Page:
Here at SuperfoodUK, we think coconut oil should be one of your store cupboard staples. As well as being a healthy choice, it’s incredibly versatile – not only as a food ingredient, but also for skin care and beauty.
In today’s post, we have a look at why everyone’s going crazy for coconut oil, and all the ways you can use it.
Why is coconut oil a healthier choice?
Most vegetable cooking oils found in the supermarket – including sunflower oil, rapeseed oil, and anything just labelled ‘vegetable oil’ – are bad news. We’ve long been told that polyunsaturated fats are good for us, but in fact they’re very fragile and are easily damaged when heated to high temperatures. So using them for frying, roasting or any other type of cooking may actually have a damaging effect in the body. Polyunsaturated fats should really only be used unheated, such as cold-pressed flaxseed oil or hemp seed oil drizzled on salads. Margarines and other solid vegetable oil fats and spreads may be even worse: they are made by manipulating liquid vegetable oil to make a ‘fake’ solid fat.
By contrast, coconut oil is primarily saturated fat. Contrary to what you may have heard, saturated fats aren’t inherently ‘bad’. They are actually natural fats that our body can use, and they are more stable and don’t damage easily when heated. Modern nutrition research is now coming back to the conclusion that they are better for us, in general, than vegetable oils. What’s more, some of the fats in coconut oil are medium-chain fatty acids, which behave differently in the body to most other fats: they are taken straight to the liver to be burned for energy rather than circulating around the body to be stored in fatty tissue. Because coconut oil is from a plant source, it doesn’t contain any cholesterol either.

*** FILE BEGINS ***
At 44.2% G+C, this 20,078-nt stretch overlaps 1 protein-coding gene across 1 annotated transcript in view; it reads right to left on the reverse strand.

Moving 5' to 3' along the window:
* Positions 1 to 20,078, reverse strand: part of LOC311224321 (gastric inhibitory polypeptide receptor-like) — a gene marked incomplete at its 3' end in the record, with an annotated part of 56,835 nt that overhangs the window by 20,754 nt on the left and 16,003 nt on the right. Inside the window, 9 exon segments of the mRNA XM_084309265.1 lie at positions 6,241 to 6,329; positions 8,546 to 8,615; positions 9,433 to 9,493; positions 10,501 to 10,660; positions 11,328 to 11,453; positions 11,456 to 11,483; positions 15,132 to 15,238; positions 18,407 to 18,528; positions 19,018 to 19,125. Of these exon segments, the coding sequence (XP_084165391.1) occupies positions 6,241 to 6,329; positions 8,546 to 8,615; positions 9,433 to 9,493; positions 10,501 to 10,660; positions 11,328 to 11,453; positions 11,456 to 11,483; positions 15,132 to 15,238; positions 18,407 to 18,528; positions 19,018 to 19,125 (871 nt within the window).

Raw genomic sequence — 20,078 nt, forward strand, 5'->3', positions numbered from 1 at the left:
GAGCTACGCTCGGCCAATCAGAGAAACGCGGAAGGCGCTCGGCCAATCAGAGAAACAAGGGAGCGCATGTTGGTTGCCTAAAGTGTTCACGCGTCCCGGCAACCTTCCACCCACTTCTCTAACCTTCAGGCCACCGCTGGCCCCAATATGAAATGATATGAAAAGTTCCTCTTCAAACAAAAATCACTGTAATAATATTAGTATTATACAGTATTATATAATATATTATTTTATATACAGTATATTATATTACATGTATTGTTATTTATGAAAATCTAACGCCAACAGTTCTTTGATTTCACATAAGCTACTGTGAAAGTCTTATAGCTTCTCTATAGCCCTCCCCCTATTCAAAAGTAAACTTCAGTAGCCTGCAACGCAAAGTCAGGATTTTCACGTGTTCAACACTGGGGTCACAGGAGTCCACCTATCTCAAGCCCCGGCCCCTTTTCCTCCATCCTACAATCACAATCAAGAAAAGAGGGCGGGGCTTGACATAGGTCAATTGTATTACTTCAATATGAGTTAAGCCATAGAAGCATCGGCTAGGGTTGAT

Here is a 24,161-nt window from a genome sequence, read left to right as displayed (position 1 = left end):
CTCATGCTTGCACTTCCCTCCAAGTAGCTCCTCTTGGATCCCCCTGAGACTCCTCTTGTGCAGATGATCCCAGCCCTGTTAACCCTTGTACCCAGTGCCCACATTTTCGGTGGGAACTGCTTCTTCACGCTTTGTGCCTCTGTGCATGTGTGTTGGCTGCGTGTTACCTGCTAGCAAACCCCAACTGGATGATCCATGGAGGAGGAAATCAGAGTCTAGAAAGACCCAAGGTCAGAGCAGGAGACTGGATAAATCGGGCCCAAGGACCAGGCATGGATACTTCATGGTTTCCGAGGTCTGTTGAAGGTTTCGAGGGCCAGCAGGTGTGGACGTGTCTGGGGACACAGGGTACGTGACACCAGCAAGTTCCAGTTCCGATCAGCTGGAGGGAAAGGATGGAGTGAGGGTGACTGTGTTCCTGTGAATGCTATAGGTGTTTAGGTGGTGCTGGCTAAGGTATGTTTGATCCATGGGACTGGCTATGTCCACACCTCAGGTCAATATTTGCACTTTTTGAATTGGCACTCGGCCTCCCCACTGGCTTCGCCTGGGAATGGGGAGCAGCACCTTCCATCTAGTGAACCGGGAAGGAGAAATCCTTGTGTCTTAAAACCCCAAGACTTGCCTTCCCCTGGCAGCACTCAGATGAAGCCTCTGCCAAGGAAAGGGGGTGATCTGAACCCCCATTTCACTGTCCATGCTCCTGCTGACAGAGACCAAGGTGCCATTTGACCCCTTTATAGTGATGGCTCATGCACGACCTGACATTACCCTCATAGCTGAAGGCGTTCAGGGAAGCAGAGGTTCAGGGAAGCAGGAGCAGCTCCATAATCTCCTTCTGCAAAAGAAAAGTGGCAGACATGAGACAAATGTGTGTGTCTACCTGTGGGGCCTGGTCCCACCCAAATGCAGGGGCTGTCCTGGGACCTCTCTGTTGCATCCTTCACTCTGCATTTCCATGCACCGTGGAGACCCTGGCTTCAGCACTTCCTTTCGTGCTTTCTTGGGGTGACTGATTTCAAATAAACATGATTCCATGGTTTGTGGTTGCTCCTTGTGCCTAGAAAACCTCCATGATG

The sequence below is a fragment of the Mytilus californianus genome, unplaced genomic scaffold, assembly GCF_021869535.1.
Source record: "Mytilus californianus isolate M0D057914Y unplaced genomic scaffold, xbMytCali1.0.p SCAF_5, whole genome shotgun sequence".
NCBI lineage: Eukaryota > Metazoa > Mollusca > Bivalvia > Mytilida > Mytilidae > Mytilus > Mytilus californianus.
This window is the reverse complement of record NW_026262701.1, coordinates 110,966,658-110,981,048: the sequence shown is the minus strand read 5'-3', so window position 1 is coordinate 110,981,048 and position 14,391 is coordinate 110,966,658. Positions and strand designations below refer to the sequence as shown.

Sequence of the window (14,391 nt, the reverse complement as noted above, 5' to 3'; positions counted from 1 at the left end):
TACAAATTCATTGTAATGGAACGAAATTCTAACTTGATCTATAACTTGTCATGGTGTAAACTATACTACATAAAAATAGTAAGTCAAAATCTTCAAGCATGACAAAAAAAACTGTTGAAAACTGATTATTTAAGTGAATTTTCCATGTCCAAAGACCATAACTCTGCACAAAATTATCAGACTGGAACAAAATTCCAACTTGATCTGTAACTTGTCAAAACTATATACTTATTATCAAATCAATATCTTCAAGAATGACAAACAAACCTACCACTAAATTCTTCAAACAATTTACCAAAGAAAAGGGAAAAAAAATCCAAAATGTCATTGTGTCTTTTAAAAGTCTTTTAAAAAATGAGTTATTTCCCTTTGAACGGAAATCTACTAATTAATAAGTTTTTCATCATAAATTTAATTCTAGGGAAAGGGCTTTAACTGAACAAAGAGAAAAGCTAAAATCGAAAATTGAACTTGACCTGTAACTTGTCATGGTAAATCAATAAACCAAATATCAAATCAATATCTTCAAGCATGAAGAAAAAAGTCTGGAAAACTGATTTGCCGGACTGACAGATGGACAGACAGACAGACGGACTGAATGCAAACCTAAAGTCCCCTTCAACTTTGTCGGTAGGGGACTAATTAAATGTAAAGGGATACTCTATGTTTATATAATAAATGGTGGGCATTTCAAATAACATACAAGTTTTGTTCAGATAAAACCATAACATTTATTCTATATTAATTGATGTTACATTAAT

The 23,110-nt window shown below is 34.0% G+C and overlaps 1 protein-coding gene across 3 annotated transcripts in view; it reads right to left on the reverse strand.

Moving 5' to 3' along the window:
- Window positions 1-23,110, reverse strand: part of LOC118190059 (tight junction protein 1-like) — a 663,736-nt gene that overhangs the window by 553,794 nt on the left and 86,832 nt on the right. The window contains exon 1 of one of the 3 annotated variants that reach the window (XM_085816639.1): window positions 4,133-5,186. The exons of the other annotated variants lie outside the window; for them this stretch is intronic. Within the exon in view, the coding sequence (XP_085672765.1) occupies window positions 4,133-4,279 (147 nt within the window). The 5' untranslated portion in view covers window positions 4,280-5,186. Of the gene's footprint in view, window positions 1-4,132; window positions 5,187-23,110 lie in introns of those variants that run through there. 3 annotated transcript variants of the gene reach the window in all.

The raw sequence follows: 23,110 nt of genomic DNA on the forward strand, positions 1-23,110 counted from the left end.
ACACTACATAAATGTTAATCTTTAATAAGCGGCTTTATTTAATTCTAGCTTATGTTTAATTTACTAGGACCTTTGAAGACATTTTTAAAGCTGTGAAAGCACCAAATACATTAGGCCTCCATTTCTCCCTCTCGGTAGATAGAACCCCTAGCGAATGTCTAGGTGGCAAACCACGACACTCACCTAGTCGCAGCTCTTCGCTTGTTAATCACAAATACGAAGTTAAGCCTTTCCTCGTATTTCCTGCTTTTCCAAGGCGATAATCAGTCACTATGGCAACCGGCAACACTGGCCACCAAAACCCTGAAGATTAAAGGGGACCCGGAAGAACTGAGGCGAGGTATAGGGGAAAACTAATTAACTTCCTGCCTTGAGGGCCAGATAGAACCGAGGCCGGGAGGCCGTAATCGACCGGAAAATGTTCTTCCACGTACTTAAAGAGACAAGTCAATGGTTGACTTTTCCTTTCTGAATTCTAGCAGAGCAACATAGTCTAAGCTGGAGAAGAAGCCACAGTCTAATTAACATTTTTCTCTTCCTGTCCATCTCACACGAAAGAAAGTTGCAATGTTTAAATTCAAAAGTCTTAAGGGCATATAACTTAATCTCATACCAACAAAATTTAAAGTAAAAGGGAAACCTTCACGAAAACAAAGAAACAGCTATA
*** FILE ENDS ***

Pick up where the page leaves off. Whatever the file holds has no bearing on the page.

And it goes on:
Types of coconut oil
Before we get into how you can use coconut oil, it’s worth mentioning that two main types of high-quality coconut oil are available. Virgin coconut oil is not heated at all during production – it is cold-pressed or cold-extracted. It’s not refined or bleached, and retains more of the beneficial properties of the oil. Many of the reputable coconut oil companies also make an odour-free coconut oil, or a ‘cooking’ coconut oil, which has been lightly steamed or gently heated to remove the coconut aroma and taste. While the virgin coconut oil can be a great choice for cold use or topical uses, the odour-free oil may be better for cooking.
Watch out for cheaper coconut oils that you might find in a local grocery store – they tend to be refined and may use chemicals in their production.
The many uses of coconut oil
So let’s have a look at some of the top culinary – and non-culinary – uses for coconut oil.
- Roasting vegetables
Because it’s stable at high temperatures, coconut oil is ideal for roasting vegetables. Chop up the veggies you want to use – such as sweet potato wedges, butternut squash, parsnips and/or beetroot and put in a large bowl. Melt a tablespoon or two of coconut oil in a small pan or in the microwave and drizzle over the veg, sprinkle over sea salt and/or black pepper, spices or herbs of choice, and toss to coat. Roast as normal.
Odour-free coconut oil is better used for this purpose, but even if you use virgin coconut oil, the smell or taste of coconut doesn’t usually come through.
For the same reason as above, coconut oil is a much better alternative to vegetable oils for stir-frying.
Coconut oil is a fabulous alternative to butter for baking or healthy desserts. It’s the ideal choice for vegans or those who can’t tolerate dairy. And, of course, it’s a much better alternative to vegetable oil and margarine, for the reasons outlined in the introduction above.